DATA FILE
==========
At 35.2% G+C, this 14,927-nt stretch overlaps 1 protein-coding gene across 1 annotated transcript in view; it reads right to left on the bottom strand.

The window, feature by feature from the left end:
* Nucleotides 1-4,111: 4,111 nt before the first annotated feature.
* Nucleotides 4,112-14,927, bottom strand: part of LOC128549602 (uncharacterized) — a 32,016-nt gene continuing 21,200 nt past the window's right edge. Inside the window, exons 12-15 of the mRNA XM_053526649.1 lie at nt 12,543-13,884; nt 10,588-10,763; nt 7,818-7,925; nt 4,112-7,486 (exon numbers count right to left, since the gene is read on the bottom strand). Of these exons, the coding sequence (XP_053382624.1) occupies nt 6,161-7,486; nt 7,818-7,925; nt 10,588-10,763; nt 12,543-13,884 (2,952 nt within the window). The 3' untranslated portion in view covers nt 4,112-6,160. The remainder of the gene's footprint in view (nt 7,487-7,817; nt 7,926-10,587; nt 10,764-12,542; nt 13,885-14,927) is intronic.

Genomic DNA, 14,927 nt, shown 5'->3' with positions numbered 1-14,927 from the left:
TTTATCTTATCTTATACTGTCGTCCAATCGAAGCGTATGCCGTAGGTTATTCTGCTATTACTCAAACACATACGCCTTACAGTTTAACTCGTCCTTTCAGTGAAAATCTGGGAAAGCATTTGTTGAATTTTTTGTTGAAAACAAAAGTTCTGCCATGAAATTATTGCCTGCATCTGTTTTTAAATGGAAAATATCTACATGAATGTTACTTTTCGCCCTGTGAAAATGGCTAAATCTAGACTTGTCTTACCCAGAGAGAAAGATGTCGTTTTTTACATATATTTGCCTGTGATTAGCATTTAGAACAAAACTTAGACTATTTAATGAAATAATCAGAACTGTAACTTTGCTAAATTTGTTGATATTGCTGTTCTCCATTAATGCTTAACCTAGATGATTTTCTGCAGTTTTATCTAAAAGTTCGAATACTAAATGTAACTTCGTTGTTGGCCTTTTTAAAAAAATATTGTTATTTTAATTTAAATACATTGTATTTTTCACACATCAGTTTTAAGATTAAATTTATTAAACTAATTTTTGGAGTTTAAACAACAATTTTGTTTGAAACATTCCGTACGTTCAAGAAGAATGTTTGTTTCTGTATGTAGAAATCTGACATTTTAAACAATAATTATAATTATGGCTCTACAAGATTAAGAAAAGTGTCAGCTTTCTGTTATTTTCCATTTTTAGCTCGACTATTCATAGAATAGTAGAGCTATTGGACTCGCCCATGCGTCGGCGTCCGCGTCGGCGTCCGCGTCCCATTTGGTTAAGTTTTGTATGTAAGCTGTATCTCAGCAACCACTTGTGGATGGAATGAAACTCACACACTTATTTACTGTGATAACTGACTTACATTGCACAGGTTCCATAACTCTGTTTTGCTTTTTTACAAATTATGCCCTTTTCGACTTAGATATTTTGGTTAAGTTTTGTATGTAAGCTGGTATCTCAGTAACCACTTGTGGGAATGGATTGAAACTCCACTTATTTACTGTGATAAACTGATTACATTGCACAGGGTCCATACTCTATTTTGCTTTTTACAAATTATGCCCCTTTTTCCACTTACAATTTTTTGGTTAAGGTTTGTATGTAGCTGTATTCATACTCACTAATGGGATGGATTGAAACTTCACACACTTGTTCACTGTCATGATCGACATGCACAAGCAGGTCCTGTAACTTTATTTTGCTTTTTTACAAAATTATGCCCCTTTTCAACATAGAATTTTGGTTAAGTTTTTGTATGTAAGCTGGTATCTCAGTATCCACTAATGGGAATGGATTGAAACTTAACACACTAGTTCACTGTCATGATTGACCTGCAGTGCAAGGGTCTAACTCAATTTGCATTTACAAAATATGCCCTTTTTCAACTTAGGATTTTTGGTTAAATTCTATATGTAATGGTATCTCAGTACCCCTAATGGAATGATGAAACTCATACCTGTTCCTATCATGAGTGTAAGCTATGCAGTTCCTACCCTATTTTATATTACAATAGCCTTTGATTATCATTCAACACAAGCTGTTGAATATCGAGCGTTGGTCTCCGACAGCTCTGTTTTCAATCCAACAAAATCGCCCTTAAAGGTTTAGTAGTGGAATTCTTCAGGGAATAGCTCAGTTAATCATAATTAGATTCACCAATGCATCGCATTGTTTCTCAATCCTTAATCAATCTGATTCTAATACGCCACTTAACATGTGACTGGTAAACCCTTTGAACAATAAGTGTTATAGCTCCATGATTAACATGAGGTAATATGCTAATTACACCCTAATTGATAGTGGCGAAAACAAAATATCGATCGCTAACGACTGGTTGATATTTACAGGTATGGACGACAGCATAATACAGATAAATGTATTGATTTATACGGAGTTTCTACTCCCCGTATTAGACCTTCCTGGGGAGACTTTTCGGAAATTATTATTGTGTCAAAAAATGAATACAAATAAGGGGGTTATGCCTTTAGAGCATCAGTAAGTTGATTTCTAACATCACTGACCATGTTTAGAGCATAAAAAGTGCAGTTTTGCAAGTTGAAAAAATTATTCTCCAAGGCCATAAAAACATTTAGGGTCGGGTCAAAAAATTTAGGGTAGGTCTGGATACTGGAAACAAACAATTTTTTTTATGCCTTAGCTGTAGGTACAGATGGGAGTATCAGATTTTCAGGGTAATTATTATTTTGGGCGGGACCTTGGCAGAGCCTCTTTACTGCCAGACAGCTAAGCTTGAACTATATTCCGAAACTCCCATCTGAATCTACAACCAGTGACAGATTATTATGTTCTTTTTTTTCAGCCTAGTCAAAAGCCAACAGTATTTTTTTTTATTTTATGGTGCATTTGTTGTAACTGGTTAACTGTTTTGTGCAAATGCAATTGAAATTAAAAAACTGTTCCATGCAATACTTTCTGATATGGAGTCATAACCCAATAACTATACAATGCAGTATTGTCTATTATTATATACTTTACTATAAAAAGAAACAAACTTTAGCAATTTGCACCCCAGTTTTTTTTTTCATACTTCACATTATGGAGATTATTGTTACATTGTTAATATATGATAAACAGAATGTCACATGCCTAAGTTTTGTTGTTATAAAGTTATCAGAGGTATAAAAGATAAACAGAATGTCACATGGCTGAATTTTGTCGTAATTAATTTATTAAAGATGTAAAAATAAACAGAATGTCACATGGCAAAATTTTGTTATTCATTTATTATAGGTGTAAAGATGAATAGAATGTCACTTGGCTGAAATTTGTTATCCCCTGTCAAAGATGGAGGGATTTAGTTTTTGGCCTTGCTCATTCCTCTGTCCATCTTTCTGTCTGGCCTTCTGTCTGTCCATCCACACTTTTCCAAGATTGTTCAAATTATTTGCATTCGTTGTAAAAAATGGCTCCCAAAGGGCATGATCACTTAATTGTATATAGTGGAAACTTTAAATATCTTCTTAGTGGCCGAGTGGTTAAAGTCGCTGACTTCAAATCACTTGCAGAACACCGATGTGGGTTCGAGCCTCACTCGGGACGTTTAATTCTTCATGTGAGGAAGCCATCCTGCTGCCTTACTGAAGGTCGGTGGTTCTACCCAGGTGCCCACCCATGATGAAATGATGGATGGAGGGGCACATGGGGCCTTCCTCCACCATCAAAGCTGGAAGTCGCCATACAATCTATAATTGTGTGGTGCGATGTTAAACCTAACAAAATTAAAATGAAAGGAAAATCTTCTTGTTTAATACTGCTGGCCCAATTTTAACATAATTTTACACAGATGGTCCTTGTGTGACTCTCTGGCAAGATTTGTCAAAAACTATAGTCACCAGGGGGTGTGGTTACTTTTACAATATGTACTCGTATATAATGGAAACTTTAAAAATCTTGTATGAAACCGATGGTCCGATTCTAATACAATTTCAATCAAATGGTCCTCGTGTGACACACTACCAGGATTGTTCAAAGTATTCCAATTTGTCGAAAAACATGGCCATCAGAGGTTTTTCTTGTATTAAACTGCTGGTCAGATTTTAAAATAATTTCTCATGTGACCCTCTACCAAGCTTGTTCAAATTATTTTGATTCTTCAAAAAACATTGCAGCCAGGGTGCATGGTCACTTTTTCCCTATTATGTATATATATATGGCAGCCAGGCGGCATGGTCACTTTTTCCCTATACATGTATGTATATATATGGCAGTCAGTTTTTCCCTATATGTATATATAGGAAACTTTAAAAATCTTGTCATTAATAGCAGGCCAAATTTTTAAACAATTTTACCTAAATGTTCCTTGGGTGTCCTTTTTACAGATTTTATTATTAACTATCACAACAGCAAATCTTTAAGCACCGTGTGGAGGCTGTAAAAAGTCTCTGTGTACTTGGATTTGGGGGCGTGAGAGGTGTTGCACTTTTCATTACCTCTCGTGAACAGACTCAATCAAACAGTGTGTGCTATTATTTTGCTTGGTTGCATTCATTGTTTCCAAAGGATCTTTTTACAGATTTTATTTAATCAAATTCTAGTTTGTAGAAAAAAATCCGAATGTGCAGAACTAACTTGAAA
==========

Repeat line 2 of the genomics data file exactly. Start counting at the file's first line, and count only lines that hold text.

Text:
The window, feature by feature from the left end: